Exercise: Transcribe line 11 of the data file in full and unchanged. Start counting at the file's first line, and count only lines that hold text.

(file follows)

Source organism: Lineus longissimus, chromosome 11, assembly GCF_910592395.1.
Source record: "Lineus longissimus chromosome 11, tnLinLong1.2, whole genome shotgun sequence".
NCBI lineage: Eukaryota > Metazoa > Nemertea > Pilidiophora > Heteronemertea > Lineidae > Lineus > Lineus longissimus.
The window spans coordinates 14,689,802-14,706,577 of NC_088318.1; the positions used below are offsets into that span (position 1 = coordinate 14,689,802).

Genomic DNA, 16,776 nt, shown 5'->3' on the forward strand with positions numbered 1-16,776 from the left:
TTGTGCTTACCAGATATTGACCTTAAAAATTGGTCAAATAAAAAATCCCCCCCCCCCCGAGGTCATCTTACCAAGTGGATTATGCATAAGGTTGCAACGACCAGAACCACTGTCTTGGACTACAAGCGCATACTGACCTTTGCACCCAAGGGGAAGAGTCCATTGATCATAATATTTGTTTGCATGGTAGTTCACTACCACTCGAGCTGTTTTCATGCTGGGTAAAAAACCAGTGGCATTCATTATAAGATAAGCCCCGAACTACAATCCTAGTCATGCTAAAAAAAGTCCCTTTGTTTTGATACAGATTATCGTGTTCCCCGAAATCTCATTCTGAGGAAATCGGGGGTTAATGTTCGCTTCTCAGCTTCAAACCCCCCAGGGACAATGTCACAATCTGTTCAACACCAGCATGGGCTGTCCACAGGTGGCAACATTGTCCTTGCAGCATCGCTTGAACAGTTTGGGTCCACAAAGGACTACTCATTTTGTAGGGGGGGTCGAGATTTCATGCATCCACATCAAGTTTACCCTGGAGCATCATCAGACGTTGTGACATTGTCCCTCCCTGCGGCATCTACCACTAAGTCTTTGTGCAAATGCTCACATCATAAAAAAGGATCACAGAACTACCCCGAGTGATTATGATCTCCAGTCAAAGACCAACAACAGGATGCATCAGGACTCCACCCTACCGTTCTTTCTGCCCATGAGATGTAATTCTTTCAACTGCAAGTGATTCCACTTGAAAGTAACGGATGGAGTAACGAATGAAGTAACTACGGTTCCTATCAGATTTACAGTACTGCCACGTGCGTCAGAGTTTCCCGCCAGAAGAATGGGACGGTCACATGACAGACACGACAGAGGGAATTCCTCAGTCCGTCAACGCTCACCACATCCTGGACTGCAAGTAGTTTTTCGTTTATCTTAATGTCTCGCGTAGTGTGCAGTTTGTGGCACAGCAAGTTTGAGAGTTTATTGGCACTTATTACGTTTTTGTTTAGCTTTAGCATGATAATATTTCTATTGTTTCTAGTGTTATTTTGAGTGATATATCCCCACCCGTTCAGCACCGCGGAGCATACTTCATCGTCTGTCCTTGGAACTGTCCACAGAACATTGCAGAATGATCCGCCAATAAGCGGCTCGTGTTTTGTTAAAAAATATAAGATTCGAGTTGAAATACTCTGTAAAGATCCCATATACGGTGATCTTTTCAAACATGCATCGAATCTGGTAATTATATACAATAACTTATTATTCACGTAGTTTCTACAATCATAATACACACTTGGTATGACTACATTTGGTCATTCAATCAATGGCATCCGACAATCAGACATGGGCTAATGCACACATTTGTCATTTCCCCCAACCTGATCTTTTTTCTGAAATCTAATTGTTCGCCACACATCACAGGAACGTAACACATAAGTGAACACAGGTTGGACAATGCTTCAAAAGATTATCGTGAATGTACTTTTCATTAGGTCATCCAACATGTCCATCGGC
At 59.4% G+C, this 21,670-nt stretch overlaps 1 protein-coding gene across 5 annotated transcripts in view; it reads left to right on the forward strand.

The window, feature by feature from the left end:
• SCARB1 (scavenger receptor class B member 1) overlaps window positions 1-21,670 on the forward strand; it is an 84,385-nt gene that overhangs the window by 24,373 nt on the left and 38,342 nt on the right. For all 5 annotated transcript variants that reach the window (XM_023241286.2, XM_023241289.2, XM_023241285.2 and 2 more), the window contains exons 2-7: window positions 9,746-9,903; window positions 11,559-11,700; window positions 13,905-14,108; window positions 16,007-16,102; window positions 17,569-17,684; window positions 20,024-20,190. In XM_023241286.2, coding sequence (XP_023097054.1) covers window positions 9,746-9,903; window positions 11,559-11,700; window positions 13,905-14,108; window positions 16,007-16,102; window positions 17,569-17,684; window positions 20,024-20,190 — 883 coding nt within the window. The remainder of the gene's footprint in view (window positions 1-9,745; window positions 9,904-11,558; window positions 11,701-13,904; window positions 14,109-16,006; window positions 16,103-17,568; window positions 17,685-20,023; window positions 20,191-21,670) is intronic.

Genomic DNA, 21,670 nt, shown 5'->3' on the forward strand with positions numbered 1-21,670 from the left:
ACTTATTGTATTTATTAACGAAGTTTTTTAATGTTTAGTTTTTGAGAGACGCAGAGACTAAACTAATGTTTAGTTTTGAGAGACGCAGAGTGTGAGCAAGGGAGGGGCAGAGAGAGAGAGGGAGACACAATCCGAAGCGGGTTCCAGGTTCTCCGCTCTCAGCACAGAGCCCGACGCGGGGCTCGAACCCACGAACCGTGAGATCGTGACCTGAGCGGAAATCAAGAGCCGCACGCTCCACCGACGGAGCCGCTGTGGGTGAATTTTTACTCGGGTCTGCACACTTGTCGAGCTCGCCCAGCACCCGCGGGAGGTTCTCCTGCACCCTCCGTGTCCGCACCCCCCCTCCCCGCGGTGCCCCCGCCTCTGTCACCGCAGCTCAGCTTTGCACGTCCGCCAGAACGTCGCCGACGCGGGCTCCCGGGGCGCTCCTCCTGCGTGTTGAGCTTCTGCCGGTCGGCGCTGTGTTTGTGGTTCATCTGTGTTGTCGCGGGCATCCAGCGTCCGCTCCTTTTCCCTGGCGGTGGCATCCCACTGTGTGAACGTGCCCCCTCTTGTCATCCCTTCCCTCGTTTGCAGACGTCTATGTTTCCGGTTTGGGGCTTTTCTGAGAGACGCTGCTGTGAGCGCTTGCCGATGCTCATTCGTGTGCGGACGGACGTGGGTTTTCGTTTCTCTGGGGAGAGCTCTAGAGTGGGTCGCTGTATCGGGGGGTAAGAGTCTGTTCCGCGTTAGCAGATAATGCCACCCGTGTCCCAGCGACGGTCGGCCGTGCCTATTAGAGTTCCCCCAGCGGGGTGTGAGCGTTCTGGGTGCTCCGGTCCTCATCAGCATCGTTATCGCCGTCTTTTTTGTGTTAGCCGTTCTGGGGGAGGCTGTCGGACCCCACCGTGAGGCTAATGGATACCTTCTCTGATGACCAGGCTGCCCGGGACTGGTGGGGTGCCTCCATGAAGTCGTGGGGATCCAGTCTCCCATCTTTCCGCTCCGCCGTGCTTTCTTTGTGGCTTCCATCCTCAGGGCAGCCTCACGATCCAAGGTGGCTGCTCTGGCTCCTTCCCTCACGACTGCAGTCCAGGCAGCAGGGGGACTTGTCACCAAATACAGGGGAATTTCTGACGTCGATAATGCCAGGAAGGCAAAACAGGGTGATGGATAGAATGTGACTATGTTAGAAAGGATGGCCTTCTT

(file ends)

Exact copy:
ACTTATTGTATTTATTAACGAAGTTTTTTAATGTTTAGTTTTTGAGAGACGCAGAGACTAAACTAATGTTTAGTTTTGAGAGACGCAGAGTGTGAGCAAGGGAGGGGCAGAGAGAGAGAGGGAGACACAATCCGAAGCGGGTTCCAGGTTCTCCGCTCTCAGCACAGAGCCCGACGCGGGGCTCGAACCCACGAACCGTGAGATCGTGACCTGAGCGGAAATCAAGAGCCGCACGCTCCACCGACGGAGCCGCTGTGGGTGAATTTTTACTCGGGTCTGCACACTTGTCGAGCTCGCCCAGCACCCGCGGGAGGTTCTCCTGCACCCTCCGTGTCCGCACCCCCCCTCCCCGCGGTGCCCCCGCCTCTGTCACCGCAGCTCAGCTTTGCACGTCCGCCAGAACGTCGCCGACGCGGGCTCCCGGGGCGCTCCTCCTGCGTGTTGAGCTTCTGCCGGTCGGCGCTGTGTTTGTGGTTCATCTGTGTTGTCGCGGGCATCCAGCGTCCGCTCCTTTTCCCTGGCGGTGGCATCCCACTGTGTGAACGTGCCCCCTCTTGTCATCCCTTCCCTCGTTTGCAGACGTCTATGTTTCCGGTTTGGGGCTTTTCTGAGAGACGCTGCTGTGAGCGCTTGCCGATGCTCATTCGTGTGCGGACGGACGTGGGTTTTCGTTTCTCTGGGGAGAGCTCTAGAGTGGGTCGCTGTATCGGGGGGTAAGAGTCTGTTCCGCGTTAGCAGATAATGCCACCCGTGTCCCAGCGACGGTCGGCCGTGCCTATTAGAGTTCCCCCAGCGGGGTGTGAGCGTTCTGGGTGCTCCGGTCCTCATCAGCATCGTTATCGCCGTCTTTTTTGTGTTAGCCGTTCTGGGGGAGGCTGTCGGACCCCACCGTGAGGCTAATGGATACCTTCTCTGATGACCAGGCTGCCCGGGACTGGTGGGGTGCCTCCATGAAGTCGTGGGGATCCAGTCTCCCATCTTTCCGCTCCGCCGTGCTTTCTTTGTGGCTTCCATCCTCAGGGCAGCCTCACGATCCAAGGTGGCTGCTCTGGCTCCTTCCCTCACGACTGCAGTCCAGGCAGCAGGGGGACTTGTCACCAAATACAGGGGAATTTCTGACGTCGATAATGCCAGGAAGGCAAAACAGGGTGATGGATAGAATGTGACTATGTTAGAAAGGATGGCCTTCTT